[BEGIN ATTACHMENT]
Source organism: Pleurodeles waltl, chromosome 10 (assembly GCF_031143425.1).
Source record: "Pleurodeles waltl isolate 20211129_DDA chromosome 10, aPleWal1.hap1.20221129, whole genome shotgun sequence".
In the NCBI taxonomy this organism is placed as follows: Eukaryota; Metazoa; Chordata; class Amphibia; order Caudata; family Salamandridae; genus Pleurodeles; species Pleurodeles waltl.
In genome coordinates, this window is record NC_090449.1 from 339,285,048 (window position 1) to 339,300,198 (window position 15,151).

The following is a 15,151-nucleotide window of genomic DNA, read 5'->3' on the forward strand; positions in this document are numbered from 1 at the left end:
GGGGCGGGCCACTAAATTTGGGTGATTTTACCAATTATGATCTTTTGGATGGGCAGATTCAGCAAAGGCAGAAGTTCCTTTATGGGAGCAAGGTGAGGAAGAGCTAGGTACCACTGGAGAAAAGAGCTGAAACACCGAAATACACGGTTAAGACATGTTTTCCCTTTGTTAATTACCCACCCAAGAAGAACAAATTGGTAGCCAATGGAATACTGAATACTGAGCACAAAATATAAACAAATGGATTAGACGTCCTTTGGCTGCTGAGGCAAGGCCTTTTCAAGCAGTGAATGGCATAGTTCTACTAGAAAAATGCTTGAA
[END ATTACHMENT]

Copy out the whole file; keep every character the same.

Source organism: Pleurodeles waltl, chromosome 10 (assembly GCF_031143425.1).
Source record: "Pleurodeles waltl isolate 20211129_DDA chromosome 10, aPleWal1.hap1.20221129, whole genome shotgun sequence".
In the NCBI taxonomy this organism is placed as follows: Eukaryota; Metazoa; Chordata; class Amphibia; order Caudata; family Salamandridae; genus Pleurodeles; species Pleurodeles waltl.
In genome coordinates, this window is record NC_090449.1 from 339,285,048 (window position 1) to 339,300,198 (window position 15,151).

The following is a 15,151-nucleotide window of genomic DNA, read 5'->3' on the forward strand; positions in this document are numbered from 1 at the left end:
GGGGCGGGCCACTAAATTTGGGTGATTTTACCAATTATGATCTTTTGGATGGGCAGATTCAGCAAAGGCAGAAGTTCCTTTATGGGAGCAAGGTGAGGAAGAGCTAGGTACCACTGGAGAAAAGAGCTGAAACACCGAAATACACGGTTAAGACATGTTTTCCCTTTGTTAATTACCCACCCAAGAAGAACAAATTGGTAGCCAATGGAATACTGAATACTGAGCACAAAATATAAACAAATGGATTAGACGTCCTTTGGCTGCTGAGGCAAGGCCTTTTCAAGCAGTGAATGGCATAGTTCTACTAGAAAAATGCTTGAA